8 Johnson, PhilipIDS Center Investors Diversified Services Center with Crystal Court 1969-72 49091064521_3c3480c036_c

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REVERING THE NATURE -HUMANOID or ANIMALISTIC FORMS

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Post 733 -by Gautam Shah

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$ 20 Bronze man and centaur mid-8th century B.C.

Human and Animal body limb combinations constitute a very large set of images, revered by people across cultures and ages. Remarkably, lone human body forms, were less frequently revered, but the human and animal combinations were revered as deities, minor divinities, magical and mythical figures. These are found as figurines, statues, drawn and sculpted forms, narratives, descriptions, masks, costumes and outfits for performing arts. The personifications include whole body, parts, limbs, static and in-action poses, as stand-alone symbols, patterns, motifs.

24 Michelangelo (1475–1564), The Torment of Saint Anthony (c 1487–88)

The body-limb compounding offered greater potency and exclusivity. In many instances there are multiple anecdotes, how these forms came to be joined together, begotten from ordinary humans and live life like normal human beings. So the form or image was more a symbolic one, either angelic or diabolic, but always a latent super human.

$ 18 Lion_man_photo

In spite of so many varieties of humanoid or animalistic forms, there are no known incidences of compounding with minor insects and vegetation. Vegetation and derivative forms(Green-Man) were part of abstract or non-iconic worship of nature. The Green Man with a foliated head appeared in pagan period across Europe. Deities in Asia, are worshipped against such natural forms, or as related incarnations. Animals are shown in their original shape, usually executing abnormal feats like flying in air, spouting fire, water or poison.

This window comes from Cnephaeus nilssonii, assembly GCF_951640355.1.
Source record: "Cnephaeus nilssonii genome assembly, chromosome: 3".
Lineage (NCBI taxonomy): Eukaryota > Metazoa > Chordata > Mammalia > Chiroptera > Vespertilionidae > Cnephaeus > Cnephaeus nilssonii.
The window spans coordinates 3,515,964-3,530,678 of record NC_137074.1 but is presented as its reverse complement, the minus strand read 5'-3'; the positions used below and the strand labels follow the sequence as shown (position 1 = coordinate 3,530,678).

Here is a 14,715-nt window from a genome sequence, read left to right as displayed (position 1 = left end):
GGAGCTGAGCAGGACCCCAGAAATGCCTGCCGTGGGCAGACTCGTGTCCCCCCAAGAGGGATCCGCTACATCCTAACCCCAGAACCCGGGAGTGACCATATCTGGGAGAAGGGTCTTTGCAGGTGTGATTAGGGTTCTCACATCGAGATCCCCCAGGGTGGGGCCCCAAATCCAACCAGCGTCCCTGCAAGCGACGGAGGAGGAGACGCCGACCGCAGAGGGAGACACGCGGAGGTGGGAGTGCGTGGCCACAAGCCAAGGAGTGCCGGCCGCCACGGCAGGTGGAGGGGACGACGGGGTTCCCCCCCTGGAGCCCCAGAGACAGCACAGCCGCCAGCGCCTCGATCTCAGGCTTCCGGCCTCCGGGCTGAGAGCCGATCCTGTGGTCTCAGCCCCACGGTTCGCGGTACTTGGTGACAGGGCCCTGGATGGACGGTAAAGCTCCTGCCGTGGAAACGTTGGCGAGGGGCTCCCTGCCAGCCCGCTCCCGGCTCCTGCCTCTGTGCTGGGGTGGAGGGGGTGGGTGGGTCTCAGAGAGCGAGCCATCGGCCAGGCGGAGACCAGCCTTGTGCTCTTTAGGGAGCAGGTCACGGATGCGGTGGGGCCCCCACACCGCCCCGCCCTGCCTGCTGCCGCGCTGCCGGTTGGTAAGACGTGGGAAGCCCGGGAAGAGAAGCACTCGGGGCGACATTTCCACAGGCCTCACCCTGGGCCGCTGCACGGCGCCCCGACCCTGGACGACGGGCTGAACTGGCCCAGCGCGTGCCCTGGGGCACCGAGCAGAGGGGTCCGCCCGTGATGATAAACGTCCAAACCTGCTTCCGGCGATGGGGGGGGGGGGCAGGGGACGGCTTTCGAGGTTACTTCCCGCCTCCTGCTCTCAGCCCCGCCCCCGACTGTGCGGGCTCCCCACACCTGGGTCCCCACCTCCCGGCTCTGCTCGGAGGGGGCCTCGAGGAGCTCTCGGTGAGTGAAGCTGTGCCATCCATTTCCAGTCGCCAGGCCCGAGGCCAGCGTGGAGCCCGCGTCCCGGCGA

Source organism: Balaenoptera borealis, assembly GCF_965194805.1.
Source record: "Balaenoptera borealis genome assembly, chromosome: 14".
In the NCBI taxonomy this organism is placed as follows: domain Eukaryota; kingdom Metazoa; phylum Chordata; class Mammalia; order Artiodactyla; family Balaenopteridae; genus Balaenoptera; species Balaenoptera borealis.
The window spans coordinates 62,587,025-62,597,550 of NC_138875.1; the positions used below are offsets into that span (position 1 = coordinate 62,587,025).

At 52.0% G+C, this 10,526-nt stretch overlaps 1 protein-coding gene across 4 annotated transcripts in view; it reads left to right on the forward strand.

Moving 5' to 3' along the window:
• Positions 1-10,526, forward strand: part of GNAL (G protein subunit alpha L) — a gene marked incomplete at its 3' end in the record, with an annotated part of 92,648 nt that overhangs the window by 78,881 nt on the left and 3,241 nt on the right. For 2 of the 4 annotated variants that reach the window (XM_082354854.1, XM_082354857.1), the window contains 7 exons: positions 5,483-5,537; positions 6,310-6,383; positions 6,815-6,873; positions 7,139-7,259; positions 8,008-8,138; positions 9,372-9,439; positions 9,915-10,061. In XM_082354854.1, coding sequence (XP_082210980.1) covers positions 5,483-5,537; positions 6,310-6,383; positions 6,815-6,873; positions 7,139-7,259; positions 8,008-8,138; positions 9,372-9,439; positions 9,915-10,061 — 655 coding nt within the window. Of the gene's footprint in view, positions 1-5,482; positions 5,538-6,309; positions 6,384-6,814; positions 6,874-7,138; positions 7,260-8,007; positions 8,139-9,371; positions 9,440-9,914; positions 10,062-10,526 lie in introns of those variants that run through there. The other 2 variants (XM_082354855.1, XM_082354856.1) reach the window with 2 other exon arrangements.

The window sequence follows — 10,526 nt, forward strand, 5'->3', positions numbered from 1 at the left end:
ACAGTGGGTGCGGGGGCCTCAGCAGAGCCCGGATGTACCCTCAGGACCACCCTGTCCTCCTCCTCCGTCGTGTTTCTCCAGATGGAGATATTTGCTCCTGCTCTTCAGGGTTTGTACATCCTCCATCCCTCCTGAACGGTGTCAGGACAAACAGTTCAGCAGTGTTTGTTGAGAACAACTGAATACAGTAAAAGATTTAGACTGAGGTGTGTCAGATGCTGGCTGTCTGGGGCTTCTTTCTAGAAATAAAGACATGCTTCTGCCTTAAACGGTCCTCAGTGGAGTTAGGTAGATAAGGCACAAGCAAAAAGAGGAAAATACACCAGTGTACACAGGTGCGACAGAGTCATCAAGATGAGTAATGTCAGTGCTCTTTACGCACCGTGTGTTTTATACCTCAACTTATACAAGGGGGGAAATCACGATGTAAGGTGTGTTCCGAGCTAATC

$ 7 Granite statue of the lion-headed Egyptian deity Sekhmet from the temple of Mut at Luxor, dating to 1403–1365 BC,

$ 4 Meresimen Osiris four sons horus

Revering the nature was taking place with the classification of the material world in many part of the world, like, ancient India, Egypt and Greece. These were all real matters, Air, Earth, Fire and Water. These real matters originated as philosophical thoughts, first worshipped in an abstract manner, without any association or identification with human or animal forms. But, over a period of time these were personified in multiple deities, in different regions, at nearly same time. The assigned images and related mythological narratives had a great deal of convergence.

$ 25 Cinese dragon-1116306_1920

The inclusion of a metaphysical element, the sky (space -Avakash) and ether, was a strange thing. The real matters were easier to deify, but a metaphysical element (sky-ether) that could not have any iconic imagery, was difficult to handle.

$ 8 Water Demon Image by Vincedq at in Water Demon at JediMUD Wiki

There have been eulogistic mentions of the basic four/five natural elements, the earth, water, air, fire with later day inclusion of sky or ether.

$ 26 Cellarius_southern_scenographicFXD

The Indian beliefs were elements of nature, as the basis of existence (Sansāra –Sanskrit=world of existence). These elements were self-centred or sufficient (Ātman –Sanskrit=within), complete in own-self. The European conceptualization was of a deified superficial creator. The image as a representative or a formal deity was the belief in the existence of an external supreme being.

$ 21 tree-of-life

There are several instances where the natural elements have deified in the form of animals, birds or humans. Was it because the natural elements had no representable image?